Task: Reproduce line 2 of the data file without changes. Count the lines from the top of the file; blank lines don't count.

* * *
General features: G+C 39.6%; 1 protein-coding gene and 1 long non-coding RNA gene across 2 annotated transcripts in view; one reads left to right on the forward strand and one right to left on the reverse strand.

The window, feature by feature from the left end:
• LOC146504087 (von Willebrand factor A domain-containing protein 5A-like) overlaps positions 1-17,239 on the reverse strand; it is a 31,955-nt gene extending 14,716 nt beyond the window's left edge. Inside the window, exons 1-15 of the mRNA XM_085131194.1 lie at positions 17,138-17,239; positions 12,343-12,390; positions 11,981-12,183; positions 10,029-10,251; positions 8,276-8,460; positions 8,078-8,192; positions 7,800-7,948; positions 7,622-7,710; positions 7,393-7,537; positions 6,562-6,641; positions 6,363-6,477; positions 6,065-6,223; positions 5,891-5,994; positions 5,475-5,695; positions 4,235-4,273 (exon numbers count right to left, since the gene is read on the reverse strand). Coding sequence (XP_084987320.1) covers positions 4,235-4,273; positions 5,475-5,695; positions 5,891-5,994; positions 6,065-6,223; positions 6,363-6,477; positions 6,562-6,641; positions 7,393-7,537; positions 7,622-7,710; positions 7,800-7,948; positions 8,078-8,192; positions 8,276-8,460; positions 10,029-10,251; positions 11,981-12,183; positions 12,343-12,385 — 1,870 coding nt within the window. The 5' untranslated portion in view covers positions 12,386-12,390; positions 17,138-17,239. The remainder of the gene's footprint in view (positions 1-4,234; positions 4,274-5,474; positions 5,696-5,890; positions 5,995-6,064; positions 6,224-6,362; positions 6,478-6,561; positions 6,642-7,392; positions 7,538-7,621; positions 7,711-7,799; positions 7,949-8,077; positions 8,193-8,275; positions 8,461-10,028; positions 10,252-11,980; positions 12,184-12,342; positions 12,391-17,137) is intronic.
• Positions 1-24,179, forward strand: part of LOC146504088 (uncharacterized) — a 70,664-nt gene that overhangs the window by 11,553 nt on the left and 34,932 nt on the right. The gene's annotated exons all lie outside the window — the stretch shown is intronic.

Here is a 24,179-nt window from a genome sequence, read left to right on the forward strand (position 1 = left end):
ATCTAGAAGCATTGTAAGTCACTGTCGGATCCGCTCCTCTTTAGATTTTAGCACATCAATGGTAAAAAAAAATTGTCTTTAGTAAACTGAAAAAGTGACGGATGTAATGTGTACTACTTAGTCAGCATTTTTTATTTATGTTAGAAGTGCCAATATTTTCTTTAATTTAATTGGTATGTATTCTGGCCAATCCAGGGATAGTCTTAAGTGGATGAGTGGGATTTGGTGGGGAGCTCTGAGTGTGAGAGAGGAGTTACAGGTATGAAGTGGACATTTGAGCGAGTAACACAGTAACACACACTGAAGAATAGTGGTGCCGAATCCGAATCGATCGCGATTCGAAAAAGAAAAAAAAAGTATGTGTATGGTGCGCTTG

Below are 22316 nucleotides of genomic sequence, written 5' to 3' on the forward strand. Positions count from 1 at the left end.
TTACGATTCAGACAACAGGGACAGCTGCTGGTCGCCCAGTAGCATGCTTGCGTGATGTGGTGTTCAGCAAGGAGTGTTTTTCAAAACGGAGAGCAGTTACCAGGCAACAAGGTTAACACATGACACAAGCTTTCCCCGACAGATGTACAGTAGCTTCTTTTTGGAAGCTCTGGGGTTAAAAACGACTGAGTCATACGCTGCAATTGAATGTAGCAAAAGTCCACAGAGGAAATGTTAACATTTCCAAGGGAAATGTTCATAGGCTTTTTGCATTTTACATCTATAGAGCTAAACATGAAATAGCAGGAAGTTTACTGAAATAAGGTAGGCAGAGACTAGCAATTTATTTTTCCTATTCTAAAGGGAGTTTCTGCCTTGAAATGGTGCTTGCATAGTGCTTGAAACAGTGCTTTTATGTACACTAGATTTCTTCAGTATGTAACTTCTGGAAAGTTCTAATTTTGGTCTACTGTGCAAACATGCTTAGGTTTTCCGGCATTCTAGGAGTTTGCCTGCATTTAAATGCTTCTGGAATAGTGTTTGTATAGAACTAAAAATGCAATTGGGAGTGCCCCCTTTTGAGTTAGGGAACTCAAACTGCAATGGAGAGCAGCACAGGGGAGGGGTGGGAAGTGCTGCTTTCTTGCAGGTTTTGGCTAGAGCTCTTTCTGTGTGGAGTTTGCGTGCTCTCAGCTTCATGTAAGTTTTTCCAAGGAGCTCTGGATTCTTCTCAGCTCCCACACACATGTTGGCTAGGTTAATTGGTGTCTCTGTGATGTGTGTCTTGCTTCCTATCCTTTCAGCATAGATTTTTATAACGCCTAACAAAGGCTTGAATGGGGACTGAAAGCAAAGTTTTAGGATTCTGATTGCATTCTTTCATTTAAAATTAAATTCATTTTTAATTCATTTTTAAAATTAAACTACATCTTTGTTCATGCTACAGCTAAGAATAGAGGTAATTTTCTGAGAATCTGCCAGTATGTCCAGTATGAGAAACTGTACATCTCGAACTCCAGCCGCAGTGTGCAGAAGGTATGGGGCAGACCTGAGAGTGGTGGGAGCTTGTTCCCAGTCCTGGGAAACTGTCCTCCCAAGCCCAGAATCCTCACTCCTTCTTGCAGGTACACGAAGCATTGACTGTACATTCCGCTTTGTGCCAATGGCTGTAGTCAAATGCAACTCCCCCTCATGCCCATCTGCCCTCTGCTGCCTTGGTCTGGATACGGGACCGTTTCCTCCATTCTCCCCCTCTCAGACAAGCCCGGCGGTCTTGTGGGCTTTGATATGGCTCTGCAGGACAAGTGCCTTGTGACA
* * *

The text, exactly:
The window, feature by feature from the left end: